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Ground Motion Differences between the Folkestone and Market Rasen Earthquakes

Seismic hazard studies produce estimates of ground acceleration, but in areas of low seismicity, like the UK, there are few measurements of strong ground motion from earthquakes. The recent Market Rasen and Folkestone earthquakes were the largest and most damaging earthquakes to strike the UK in many years. However, the stress drop, the change in stress across a fault before and after an earthquake, was ten times larger for Market Rasen than for Folkestone. The high stress drop of the Market Rasen earthquake resulted in a much higher ground acceleration than predicted by empirical ground motion relationships commonly used in seismic hazard studies. This suggests that seismic hazard models may be improved by including estimates of stress drop.

Observed PGA (filled triangles for horizontal and open triangles
for vertical) compared with results from stochastic modelling
(red). Also shown are empirical ground motions (blue) calculated using
Campbell and Bozorgnia (2006). CLICK FOR A LARGER VERSION


Both earthquakes were strongly felt and caused some nonstructural damage. The earthquakes occurred at significantly different depths, the Folkestone earthquake at 5 km and the Market Rasen earthquake at 20 km. We found stress drops of 30 bar and 344 bar for the Folkestone and Market Rasen mainshocks, respectively. This is a significant difference considering the earthquakes are only 275 km apart and both are of intraplate origin. We applied a stochastic ground-motion modelling technique and used the stress drop and seismic moment to compute vertical component peak ground acceleration. The modelled ground motions are consistent with the observations. We also computed vertical peak ground acceleration for a hypothetical Mw 6.0 high stress-drop (200 bar) earthquake and found that it would be 4.6 m/sec2 at 20 km hypocentral distance.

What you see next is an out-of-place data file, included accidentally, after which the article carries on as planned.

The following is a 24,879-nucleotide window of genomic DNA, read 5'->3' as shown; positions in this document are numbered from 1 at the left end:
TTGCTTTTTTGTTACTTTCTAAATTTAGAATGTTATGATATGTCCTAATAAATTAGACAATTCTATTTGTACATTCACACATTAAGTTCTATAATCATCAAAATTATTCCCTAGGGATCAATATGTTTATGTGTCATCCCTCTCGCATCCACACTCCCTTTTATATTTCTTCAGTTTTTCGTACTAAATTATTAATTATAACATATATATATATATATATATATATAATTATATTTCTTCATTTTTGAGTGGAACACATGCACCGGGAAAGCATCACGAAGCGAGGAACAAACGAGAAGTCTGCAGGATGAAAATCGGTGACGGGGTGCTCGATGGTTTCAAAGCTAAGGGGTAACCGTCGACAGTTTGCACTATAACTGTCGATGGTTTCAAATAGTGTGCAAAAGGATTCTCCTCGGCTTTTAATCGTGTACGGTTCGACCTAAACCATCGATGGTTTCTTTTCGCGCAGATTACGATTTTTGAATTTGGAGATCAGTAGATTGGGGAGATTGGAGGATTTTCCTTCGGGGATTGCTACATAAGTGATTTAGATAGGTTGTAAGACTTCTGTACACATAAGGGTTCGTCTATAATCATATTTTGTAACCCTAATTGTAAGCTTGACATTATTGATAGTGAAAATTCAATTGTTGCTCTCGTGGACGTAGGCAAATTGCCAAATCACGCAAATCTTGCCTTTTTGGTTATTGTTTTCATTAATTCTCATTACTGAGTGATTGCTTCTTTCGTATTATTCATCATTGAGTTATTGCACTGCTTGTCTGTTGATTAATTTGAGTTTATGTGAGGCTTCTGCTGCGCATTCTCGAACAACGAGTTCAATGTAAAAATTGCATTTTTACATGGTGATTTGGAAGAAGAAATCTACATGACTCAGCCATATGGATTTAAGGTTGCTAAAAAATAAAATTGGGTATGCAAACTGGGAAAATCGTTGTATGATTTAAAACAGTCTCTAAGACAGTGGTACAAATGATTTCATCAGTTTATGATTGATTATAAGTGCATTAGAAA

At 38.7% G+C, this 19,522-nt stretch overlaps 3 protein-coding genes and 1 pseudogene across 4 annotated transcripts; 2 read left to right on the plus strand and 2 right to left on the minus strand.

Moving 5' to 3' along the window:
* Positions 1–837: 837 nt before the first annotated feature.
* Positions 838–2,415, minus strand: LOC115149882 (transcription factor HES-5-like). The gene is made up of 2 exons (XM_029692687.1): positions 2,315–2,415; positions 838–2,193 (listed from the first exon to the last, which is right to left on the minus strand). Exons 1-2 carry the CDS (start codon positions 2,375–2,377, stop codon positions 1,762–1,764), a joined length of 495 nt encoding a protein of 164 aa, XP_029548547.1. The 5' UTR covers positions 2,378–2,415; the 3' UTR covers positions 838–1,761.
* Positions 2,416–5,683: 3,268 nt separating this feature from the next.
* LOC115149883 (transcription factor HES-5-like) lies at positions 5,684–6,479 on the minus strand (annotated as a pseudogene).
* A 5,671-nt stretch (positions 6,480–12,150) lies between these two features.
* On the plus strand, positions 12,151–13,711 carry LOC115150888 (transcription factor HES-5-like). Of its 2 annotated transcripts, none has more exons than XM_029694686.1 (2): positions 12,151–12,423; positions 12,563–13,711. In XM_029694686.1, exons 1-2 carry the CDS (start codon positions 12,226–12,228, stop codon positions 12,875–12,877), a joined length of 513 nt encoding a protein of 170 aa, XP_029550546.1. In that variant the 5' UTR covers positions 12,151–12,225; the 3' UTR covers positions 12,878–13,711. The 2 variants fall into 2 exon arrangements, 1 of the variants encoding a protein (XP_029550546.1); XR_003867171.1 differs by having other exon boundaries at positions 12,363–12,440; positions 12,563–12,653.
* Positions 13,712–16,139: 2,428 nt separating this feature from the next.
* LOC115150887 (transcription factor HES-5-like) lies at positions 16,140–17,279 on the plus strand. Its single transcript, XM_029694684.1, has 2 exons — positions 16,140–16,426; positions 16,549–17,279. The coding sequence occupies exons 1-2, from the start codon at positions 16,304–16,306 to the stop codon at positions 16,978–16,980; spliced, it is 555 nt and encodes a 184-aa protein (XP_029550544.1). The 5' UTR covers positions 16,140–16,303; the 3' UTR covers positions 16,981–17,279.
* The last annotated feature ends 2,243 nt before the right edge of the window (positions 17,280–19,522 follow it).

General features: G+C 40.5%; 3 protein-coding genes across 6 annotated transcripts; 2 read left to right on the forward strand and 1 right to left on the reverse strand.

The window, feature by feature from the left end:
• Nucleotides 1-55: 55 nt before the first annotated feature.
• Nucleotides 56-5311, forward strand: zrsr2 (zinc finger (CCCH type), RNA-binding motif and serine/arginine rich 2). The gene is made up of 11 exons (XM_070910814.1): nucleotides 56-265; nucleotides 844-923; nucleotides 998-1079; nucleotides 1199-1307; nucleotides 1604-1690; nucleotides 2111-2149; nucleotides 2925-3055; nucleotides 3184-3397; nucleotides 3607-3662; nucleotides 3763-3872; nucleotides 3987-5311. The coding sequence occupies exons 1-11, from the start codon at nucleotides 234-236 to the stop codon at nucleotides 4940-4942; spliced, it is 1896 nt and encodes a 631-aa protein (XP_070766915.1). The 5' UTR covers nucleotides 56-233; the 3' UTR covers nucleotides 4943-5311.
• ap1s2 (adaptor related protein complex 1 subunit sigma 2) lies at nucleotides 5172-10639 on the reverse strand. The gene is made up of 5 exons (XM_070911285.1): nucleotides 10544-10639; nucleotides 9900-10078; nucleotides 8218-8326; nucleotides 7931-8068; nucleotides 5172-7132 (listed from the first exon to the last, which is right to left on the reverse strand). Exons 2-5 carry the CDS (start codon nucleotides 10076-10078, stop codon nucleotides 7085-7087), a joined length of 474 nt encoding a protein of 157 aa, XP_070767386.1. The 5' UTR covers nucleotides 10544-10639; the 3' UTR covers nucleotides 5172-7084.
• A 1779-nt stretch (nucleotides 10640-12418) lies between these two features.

See also
  • Ottemoller, L. and Sargeant, S., 2010. Bull. Seism. Soc. Am., Vol. 100, No. 4, 1823-1829
  • Ottemoller et al, 2009. Bull. Seism. Soc. Am., Vol. 99, No. 3, 1853-1867
  • Sargeant et al, 2008. Seismological Research Letters, Vol. 79, No. 5, 672-687
  • SECED Report on Folkestone Earthquake
  • Boore, 1983. Bull. Seism. Soc. Am., Vol. 73, 1865-1894
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